Tuesday, November 11, 2003

Serendipitous Cholera

Serendipitous Cholera

I watched the movie Serendipity in Jakarta early last year. It is a romantic comedy about a pleasant chance meeting between two strangers played by Kate Beckinsale and John Cusack which leads to them wondering whether they are really destined for each other.

They decide to test fate by writing down their names and contact numbers--she in a used book, and he on a five-dollar bill before releasing them back into circulation, and see if through some fortunate accident or serendipity, these objects would end up in the opposite party's hands. If they do and they manage to get in touch with each another, then fate does have designs for the both of them.

The used book chosen by Kate Beckinsale's character is one written by Nobel laureate, Gabriel Garcia Marquez entitled Love in the Time of Cholera. The book is the recurrent motif in the movie: After years of hunting for the book in vain in every used book store in town, it finally ended up serendipitously in John Cusack's hands as a gift from his would-be bride (Bridget Moynahan)!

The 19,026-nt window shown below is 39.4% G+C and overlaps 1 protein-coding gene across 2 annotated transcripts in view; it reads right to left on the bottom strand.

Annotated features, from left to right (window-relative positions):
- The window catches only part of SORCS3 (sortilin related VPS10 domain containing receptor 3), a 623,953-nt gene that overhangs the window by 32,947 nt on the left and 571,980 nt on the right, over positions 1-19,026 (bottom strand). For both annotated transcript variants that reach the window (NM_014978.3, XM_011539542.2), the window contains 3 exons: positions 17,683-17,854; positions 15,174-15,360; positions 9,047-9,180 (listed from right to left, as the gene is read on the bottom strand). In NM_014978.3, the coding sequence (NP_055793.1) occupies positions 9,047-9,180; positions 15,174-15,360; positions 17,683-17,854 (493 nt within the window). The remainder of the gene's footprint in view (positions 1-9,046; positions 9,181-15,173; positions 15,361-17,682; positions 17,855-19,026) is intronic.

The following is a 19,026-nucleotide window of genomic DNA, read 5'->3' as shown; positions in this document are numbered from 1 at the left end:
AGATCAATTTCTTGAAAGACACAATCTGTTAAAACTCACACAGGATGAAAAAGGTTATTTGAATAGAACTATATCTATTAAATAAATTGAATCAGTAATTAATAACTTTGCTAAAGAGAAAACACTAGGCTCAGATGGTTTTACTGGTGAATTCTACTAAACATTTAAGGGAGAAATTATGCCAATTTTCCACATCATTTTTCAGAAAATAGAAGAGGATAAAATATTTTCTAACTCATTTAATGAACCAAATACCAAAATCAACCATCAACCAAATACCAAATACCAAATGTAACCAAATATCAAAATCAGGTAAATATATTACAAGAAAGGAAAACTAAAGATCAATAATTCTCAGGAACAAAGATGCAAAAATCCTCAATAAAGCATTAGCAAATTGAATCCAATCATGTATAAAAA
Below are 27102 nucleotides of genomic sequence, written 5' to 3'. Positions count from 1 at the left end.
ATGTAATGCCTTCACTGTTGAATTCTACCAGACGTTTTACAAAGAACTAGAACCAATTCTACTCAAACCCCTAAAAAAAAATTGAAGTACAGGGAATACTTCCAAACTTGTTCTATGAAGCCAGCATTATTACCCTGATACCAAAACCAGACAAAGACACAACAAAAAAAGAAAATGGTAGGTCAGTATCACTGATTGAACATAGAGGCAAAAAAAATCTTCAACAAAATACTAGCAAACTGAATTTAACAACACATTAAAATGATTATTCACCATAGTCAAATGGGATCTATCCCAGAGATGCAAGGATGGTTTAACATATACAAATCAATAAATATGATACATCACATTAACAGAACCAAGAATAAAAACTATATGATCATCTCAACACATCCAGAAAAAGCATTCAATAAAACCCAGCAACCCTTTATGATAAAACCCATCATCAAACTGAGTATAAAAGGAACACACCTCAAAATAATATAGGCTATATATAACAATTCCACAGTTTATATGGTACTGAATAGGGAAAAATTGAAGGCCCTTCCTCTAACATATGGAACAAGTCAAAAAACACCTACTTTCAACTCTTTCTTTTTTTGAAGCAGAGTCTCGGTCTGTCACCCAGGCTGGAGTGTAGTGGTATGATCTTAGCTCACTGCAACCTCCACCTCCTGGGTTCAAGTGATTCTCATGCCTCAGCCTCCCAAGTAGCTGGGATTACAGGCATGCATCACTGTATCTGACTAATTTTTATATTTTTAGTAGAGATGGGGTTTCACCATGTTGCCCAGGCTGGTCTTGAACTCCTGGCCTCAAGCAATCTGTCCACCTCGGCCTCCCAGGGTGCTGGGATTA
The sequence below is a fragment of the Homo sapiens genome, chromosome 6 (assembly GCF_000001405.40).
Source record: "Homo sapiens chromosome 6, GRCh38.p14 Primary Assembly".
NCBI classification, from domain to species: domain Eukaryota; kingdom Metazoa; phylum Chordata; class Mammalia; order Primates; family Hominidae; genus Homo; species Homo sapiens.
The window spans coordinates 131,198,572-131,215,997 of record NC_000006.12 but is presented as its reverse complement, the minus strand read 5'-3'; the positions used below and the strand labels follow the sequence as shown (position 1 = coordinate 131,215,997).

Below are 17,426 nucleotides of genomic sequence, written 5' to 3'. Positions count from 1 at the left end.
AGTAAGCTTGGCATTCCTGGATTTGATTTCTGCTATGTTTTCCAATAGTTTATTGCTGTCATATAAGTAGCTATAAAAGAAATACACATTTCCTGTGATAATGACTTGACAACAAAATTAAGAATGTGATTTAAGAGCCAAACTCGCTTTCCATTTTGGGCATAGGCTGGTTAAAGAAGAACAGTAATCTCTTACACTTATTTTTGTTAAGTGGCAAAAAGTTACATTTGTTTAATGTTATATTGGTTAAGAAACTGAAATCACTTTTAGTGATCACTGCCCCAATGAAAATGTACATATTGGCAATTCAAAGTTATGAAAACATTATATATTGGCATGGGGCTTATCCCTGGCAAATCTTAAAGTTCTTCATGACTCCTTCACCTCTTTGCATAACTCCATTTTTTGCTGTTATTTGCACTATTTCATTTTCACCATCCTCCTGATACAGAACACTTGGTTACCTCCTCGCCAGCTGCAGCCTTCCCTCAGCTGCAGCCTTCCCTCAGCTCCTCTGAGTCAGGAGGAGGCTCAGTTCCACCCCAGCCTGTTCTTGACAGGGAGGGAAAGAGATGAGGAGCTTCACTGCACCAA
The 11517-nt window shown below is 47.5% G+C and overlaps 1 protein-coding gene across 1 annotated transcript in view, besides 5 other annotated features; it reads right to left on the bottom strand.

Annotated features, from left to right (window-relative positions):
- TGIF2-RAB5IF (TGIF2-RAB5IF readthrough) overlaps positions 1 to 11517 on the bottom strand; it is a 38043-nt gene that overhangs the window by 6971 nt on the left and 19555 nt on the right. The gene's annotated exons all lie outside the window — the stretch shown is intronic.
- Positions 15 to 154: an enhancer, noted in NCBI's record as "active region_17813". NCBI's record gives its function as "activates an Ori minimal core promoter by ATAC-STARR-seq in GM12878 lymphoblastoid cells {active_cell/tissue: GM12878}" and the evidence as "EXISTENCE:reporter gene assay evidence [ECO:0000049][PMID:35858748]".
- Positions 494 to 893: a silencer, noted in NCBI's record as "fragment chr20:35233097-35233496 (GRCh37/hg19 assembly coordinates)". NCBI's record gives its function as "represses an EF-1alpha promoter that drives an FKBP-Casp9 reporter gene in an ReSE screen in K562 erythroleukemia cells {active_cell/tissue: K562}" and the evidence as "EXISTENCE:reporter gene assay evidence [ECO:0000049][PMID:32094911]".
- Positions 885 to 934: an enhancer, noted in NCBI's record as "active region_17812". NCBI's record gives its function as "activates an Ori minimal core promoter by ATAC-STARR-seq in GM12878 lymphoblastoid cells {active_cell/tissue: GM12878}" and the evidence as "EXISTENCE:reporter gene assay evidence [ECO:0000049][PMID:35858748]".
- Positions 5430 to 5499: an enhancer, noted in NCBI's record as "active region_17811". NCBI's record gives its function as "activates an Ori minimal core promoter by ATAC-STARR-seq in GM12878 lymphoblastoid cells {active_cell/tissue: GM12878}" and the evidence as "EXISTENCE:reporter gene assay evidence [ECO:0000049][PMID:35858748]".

I read Love in the Time of Cholera ten years ago and it remains one of the most magically touching and humorous love stories I have ever read. It is the story of the undyingly love of one very unlikely hero, Florentino Areza, (who suffers from chronic constipation) for his lifelong obsession, a beautiful girl called Fermina Daza. The consummation of their love only comes more than half a century later, when they are both old and withered. The novel has the usual Marquez touch of light-hearted surrealism minggled with deep emotional pathos. (One Hundred Years of Solitude, his most acclaimed work, is another dazzling read).

This serendipitous encounter of mine with the book again in the movie brought back memories. I first read the paperback version when I was still a student in PJ. Later during a trip to the States I chanced upon a hardcover version of the book while browsing at the Kepler's bookstore in Menlo Park, and promptly bought it. It looks exactly like the one in the movie--a first edition. I still have these two copies back home in Subang Jaya.
"Fermina, I have waited for this opportunity for more than half a century, to repeat to you once again my vow of eternal fidelity and everlasting love." Thus does Florentino Ariza lay bare his heart to Fermina Daza after - by the former's exact count - 51 years, 9 months, and 4 days of yearning.
Hate to admit it, but I can be quite a sucker for romance sometimes.

According to Marquez, the symptoms of love are the same as those of cholera. Reading the book made me felt like I had contracted cholera myself. It left me in a daze for a while. And now, after more than a decade, those symptoms are still there.

No comments: